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Why You Shouldn’t Be Afraid Of Solo Travel

Why You Shouldn’t Be Afraid Of Solo Travel

We’ve all been there — that knotted ball in your stomach, those panic injections, the extra malaria pills you buy at the last minute, just in case. Everyone tells you how brave you are, travelling all by yourself. And this makes you terrified. Well not anymore, folks, and here’s why:

1. You’ll never really be alone

Everyone else is solo travelling too, and you’ll find a whole dorm room of people jumping at the chance to book a tour together, to go for a drink, to play Uno. The real challenge will be finding a moment to yourself.

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2. You’ll discover more

When you go for those walks around a brand new town and stumble upon that cheap local restaurant with the best pho in town, or that hidden staircase up a mountain side just before sunset, you’ll be glad that a hungover friend or a distracting conversation didn’t stop you from finding it.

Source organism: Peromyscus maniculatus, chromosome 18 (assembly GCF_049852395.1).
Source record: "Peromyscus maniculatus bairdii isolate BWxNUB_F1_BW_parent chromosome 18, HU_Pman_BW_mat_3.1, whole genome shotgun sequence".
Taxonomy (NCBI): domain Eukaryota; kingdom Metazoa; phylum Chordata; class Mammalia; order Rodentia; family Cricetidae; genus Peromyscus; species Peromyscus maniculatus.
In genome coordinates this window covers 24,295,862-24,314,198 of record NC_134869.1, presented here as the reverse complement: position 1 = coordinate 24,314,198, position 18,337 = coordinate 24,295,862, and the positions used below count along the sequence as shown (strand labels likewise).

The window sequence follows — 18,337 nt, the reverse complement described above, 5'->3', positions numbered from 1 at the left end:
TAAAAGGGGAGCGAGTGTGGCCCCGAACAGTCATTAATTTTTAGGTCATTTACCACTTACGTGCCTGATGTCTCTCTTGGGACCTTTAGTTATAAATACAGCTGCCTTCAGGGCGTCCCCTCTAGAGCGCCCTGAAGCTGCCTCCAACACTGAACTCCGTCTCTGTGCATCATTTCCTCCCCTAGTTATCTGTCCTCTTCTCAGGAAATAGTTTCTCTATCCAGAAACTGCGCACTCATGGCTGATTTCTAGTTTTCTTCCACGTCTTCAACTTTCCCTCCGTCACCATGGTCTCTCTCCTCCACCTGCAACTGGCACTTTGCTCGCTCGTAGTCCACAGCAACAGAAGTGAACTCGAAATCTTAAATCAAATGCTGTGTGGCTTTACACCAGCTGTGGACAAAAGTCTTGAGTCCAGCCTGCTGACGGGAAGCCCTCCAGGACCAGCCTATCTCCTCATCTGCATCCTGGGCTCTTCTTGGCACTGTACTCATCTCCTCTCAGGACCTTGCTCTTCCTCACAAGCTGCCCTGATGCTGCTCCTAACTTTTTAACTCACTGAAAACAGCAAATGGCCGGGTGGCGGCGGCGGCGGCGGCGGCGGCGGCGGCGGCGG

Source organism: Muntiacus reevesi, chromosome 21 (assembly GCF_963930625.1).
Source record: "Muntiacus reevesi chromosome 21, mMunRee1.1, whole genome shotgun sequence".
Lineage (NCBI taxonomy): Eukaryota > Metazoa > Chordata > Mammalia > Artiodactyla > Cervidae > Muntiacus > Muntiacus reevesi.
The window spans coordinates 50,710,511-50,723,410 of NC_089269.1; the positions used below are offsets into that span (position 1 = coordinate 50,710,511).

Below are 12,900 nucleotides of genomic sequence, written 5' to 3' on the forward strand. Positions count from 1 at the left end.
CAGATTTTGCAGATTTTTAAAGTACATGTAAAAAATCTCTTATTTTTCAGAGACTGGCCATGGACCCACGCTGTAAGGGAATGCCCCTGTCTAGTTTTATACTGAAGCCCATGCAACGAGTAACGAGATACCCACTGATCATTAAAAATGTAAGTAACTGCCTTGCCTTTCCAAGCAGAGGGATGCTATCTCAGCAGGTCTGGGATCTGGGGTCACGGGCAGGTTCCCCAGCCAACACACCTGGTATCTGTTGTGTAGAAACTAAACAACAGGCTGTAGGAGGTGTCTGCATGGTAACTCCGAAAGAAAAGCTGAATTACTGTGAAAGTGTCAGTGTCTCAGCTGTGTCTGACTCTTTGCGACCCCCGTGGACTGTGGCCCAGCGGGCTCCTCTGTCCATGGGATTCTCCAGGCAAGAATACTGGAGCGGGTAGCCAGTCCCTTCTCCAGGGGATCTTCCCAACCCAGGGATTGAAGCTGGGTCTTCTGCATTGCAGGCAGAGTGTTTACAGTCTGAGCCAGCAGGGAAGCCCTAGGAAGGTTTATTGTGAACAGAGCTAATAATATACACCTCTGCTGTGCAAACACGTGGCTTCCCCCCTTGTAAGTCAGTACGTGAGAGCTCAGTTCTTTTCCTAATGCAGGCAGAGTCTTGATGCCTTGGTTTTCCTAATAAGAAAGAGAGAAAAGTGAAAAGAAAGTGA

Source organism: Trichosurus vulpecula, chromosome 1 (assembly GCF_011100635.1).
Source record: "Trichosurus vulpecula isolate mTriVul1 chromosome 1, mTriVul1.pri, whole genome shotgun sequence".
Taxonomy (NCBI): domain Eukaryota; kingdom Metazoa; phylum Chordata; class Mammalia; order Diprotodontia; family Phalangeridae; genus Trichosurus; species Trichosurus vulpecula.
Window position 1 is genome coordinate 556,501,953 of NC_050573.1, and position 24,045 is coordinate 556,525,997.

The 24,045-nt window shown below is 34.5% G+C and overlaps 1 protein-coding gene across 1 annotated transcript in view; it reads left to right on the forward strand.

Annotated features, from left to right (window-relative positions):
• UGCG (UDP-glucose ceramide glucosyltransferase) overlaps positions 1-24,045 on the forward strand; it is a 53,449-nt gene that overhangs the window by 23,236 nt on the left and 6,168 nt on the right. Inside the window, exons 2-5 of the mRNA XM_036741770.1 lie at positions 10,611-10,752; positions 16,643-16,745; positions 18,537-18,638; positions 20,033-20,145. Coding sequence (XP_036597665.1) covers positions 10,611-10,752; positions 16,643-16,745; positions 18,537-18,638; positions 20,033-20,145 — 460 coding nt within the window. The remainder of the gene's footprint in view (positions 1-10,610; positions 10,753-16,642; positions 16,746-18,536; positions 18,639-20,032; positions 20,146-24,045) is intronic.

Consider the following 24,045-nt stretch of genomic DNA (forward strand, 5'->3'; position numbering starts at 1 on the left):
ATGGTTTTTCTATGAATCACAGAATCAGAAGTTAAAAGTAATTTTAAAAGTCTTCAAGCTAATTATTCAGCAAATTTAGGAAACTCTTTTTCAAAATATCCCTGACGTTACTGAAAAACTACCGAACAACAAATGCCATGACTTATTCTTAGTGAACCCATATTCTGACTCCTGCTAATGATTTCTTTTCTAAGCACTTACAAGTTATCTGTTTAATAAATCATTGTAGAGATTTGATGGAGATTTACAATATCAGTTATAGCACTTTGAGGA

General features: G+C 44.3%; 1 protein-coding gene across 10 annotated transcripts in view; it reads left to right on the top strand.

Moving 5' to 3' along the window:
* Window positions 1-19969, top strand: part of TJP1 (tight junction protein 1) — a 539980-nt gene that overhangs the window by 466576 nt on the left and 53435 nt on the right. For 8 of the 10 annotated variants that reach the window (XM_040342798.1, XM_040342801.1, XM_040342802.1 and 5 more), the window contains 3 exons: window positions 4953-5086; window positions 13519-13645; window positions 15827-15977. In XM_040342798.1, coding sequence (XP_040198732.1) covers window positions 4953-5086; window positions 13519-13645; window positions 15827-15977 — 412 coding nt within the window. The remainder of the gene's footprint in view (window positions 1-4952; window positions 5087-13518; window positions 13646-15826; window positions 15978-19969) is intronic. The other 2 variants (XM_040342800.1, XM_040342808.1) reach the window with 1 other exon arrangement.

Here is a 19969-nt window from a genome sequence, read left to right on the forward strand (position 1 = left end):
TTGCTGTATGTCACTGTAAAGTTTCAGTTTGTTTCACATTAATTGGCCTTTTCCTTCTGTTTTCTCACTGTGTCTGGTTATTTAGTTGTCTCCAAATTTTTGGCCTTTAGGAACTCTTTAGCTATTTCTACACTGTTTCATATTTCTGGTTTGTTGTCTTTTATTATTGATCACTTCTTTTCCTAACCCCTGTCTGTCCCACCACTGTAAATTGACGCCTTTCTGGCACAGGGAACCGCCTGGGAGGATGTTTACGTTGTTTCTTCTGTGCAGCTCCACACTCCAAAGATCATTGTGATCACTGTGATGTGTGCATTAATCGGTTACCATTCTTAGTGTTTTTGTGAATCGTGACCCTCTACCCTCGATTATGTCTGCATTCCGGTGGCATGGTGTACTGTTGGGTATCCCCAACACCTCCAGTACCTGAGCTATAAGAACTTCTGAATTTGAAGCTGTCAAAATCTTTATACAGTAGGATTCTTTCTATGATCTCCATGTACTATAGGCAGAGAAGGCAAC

3. You’ll have more freedom

You want to extend your stay in an area you love and shorten your stay in the next destination? There’s absolutely nothing holding you back — you do whatever the hell you want.

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4. There are no arguments

Unless you’re particularly indecisive, you’ll never argue while you’re travelling alone. There will be no one to get on your nerves or push you off a cliff jump so that you land belly-flop first (ouch!). No one will demand an expensive private room with an en suite when you just want to get messy with 12 other people in one room. All the decisions are yours to make, with no resistance whatsoever.

5. The lack of safety is a rumour

There is a false belief that travelling alone is terribly dangerous, that solo backpackers should arrange their wills, settle their accounts, and bid their farewells before they board the plane. But, the truth is that when you’re alone, you’re more aware. You pack things like a medical kit and torches, you avoid walking alone at night, and you don’t take stupid risks. Solo travellers are a sensible survivalist bunch.

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6. You’ll become a more powerful person

Without anyone to hold your hand and walk you through it, you’ll be Miss or Mister Independent — figuring it all out yourself, booking everything, organizing yourself, researching the new language, the change in currency, the top attractions. You’ll realise that you are capable of almost anything. What a feeling.